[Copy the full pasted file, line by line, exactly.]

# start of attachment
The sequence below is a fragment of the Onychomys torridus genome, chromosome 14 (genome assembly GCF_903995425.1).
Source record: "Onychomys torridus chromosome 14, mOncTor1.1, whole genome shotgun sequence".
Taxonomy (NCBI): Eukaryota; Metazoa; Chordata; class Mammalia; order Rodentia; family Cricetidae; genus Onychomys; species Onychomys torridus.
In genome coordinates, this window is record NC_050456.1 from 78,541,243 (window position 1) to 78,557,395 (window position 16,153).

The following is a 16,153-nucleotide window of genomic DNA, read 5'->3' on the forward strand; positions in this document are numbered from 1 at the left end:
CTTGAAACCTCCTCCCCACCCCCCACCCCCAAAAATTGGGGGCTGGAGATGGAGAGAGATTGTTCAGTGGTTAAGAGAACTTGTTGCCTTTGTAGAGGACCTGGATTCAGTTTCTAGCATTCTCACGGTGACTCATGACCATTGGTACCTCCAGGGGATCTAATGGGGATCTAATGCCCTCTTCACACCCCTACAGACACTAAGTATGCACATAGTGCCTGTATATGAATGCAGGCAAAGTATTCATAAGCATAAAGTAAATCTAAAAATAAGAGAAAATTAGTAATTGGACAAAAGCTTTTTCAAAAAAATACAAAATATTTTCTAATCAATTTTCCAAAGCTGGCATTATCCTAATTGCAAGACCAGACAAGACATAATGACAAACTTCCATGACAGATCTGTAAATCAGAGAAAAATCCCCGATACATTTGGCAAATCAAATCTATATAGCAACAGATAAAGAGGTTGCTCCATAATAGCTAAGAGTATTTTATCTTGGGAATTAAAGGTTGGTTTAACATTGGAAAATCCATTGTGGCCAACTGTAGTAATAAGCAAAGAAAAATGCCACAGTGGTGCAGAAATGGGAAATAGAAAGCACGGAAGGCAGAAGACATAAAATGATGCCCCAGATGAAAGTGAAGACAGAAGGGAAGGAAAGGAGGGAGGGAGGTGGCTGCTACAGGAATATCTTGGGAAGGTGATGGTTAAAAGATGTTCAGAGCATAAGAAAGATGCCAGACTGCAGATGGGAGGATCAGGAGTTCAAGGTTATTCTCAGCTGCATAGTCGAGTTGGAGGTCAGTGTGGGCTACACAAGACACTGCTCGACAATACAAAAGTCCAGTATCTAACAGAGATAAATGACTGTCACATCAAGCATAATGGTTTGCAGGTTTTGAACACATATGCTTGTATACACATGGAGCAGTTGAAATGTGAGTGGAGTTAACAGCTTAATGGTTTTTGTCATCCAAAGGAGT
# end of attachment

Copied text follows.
The sequence below is a fragment of the Onychomys torridus genome, chromosome 14 (genome assembly GCF_903995425.1).
Source record: "Onychomys torridus chromosome 14, mOncTor1.1, whole genome shotgun sequence".
Taxonomy (NCBI): Eukaryota; Metazoa; Chordata; class Mammalia; order Rodentia; family Cricetidae; genus Onychomys; species Onychomys torridus.
In genome coordinates, this window is record NC_050456.1 from 78,541,243 (window position 1) to 78,557,395 (window position 16,153).

The following is a 16,153-nucleotide window of genomic DNA, read 5'->3' on the forward strand; positions in this document are numbered from 1 at the left end:
CTTGAAACCTCCTCCCCACCCCCCACCCCCAAAAATTGGGGGCTGGAGATGGAGAGAGATTGTTCAGTGGTTAAGAGAACTTGTTGCCTTTGTAGAGGACCTGGATTCAGTTTCTAGCATTCTCACGGTGACTCATGACCATTGGTACCTCCAGGGGATCTAATGGGGATCTAATGCCCTCTTCACACCCCTACAGACACTAAGTATGCACATAGTGCCTGTATATGAATGCAGGCAAAGTATTCATAAGCATAAAGTAAATCTAAAAATAAGAGAAAATTAGTAATTGGACAAAAGCTTTTTCAAAAAAATACAAAATATTTTCTAATCAATTTTCCAAAGCTGGCATTATCCTAATTGCAAGACCAGACAAGACATAATGACAAACTTCCATGACAGATCTGTAAATCAGAGAAAAATCCCCGATACATTTGGCAAATCAAATCTATATAGCAACAGATAAAGAGGTTGCTCCATAATAGCTAAGAGTATTTTATCTTGGGAATTAAAGGTTGGTTTAACATTGGAAAATCCATTGTGGCCAACTGTAGTAATAAGCAAAGAAAAATGCCACAGTGGTGCAGAAATGGGAAATAGAAAGCACGGAAGGCAGAAGACATAAAATGATGCCCCAGATGAAAGTGAAGACAGAAGGGAAGGAAAGGAGGGAGGGAGGTGGCTGCTACAGGAATATCTTGGGAAGGTGATGGTTAAAAGATGTTCAGAGCATAAGAAAGATGCCAGACTGCAGATGGGAGGATCAGGAGTTCAAGGTTATTCTCAGCTGCATAGTCGAGTTGGAGGTCAGTGTGGGCTACACAAGACACTGCTCGACAATACAAAAGTCCAGTATCTAACAGAGATAAATGACTGTCACATCAAGCATAATGGTTTGCAGGTTTTGAACACATATGCTTGTATACACATGGAGCAGTTGAAATGTGAGTGGAGTTAACAGCTTAATGGTTTTTGTCATCCAAAGGAGT